In some cases, extremely early teething occurs spontaneously for unknown reasons. Genetic and environmental factors likely interact in complex ways to speed up eruption.

If a baby already has teeth coming in at only 6 weeks old, underlying medical causes should be investigated by a pediatrician. But occasionally, it’s attributable to normal variation and chance occurrence. Most underlying conditions are rare.

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Management of extremely early teeth

Management of extremely early teeth

If your baby has teeth erupt by 6 weeks, here are some tips for care and management:

  • Consult pediatrician to identify any associated disorders. Most early teething is normal variation.
  • Pediatric dentist can monitor tooth development and health at early visits.
  • Clean teeth with soft baby toothbrush and water. Avoid fluoride toothpaste before 6 months unless advised by dentist.
  • Don’t pull on extremely loose teeth yourself. See a dentist for extraction if necessary.
  • Extraction is sometimes needed for very mobile teeth posing a choking risk or feeding problems.
  • Use anesthesia for extractions to minimize discomfort in young infants. Local anesthesia is safest at this age.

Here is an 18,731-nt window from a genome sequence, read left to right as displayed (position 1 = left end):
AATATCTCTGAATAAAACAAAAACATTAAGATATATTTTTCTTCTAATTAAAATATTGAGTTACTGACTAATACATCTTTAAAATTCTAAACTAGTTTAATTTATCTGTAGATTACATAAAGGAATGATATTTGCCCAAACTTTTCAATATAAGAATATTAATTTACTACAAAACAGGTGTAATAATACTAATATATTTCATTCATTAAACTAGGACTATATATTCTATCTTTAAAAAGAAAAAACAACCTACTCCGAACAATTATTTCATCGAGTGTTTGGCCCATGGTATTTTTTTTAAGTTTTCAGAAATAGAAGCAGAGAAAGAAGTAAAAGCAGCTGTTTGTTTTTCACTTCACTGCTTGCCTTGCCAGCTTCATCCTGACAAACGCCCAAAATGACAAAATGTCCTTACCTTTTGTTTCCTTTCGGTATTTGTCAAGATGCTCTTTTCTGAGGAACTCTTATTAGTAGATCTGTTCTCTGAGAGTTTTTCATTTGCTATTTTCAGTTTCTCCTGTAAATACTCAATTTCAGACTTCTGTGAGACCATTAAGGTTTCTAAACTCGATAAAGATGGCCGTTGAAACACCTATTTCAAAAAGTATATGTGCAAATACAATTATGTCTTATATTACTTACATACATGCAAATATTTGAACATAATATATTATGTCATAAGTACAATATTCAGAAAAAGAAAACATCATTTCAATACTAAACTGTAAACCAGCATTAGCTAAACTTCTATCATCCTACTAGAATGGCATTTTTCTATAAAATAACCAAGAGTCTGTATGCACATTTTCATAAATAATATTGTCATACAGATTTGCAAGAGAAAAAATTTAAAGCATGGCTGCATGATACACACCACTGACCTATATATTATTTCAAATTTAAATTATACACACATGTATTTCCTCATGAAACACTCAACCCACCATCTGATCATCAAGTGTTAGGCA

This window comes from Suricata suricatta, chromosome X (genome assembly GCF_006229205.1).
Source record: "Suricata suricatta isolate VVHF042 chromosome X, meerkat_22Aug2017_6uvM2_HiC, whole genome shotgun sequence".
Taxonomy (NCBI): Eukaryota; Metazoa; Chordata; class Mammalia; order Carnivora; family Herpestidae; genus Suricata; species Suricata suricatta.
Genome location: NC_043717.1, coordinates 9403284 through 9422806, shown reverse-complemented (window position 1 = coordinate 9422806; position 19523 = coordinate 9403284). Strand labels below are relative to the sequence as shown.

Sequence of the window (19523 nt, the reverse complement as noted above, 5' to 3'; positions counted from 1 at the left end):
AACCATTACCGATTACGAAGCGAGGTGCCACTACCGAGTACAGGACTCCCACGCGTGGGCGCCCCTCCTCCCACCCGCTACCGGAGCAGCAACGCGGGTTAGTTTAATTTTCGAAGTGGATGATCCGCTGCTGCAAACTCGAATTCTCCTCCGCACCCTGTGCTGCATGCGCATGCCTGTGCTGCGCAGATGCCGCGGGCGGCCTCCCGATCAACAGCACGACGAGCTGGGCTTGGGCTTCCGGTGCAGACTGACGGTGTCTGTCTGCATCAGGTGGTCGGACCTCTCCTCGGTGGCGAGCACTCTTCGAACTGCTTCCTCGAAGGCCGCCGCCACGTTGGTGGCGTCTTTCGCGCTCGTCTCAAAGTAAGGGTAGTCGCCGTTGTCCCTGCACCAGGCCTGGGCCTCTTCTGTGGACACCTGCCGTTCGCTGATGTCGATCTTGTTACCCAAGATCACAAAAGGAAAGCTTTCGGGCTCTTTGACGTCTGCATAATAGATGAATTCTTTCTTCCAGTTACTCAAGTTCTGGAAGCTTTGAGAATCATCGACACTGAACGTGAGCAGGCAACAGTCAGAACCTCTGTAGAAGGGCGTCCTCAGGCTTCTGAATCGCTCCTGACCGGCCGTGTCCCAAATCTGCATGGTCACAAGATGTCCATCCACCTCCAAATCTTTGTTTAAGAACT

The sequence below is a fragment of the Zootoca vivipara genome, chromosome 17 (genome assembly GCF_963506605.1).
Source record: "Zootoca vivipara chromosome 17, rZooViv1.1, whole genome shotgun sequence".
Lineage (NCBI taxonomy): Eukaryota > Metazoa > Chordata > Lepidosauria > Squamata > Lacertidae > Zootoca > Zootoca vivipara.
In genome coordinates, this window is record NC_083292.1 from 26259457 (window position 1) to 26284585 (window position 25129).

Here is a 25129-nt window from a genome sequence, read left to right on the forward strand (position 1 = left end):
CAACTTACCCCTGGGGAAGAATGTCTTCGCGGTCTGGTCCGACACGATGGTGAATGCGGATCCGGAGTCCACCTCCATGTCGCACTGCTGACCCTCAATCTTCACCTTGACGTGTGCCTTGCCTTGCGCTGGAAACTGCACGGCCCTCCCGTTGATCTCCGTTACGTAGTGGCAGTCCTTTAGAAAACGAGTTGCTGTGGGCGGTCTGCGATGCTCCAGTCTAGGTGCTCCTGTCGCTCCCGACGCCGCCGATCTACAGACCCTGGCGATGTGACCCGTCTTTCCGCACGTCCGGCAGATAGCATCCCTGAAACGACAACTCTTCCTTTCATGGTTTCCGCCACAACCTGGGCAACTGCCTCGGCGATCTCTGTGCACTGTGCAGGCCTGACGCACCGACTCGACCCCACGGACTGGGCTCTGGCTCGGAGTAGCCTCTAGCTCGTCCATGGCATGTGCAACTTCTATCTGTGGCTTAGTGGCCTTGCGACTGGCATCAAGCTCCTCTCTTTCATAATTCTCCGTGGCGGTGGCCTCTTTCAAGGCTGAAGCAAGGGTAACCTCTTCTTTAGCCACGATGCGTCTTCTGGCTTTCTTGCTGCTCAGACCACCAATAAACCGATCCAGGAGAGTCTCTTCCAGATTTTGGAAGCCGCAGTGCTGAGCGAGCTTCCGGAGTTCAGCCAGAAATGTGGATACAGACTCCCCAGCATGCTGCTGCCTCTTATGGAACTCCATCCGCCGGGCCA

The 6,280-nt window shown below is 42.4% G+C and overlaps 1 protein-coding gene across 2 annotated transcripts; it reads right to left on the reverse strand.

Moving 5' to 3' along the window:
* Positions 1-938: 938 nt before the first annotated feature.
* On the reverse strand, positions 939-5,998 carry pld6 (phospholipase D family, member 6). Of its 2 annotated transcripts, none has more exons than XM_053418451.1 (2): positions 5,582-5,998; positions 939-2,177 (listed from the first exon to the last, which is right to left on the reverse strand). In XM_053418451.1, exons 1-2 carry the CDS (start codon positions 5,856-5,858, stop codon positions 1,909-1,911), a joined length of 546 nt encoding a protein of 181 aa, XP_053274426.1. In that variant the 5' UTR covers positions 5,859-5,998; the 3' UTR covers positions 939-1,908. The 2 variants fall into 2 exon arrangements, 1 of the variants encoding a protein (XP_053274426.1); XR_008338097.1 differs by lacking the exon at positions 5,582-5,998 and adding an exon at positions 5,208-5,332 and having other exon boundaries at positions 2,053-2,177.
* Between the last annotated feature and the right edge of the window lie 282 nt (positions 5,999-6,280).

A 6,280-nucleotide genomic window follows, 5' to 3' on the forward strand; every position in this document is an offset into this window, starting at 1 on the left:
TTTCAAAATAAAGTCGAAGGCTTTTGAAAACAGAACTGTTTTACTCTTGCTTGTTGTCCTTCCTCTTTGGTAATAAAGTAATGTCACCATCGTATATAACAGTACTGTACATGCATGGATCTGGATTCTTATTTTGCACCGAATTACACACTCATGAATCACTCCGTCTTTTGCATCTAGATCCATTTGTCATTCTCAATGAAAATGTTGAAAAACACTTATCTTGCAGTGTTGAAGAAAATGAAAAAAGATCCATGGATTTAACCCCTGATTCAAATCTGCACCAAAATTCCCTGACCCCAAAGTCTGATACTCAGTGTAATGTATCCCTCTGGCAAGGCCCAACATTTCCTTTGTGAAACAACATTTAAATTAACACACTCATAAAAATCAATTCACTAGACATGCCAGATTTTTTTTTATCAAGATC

• Gently rub swollen gums with clean finger or wet gauze to relieve soreness.
  • Prevent early childhood caries by avoiding juice or letting bottles sit in mouth.

With diligent oral care and dental follow-up, infants with unusually early teeth often go on to develop healthy primary and permanent teeth. While alarming at first, parents can be reassured that early teething alone rarely causes long term problems.

Frequently asked questions

Here are answers to some common questions about babies getting teeth extremely early:

Are newborns born with teeth?

It’s very rare, but some babies are born with natal teeth already present in their gums. About 1 in 2000 infants have 1 or 2 natal teeth, usually in the lower front. So yes, it’s possible but very uncommon.

Is a 6 week old getting molars normal?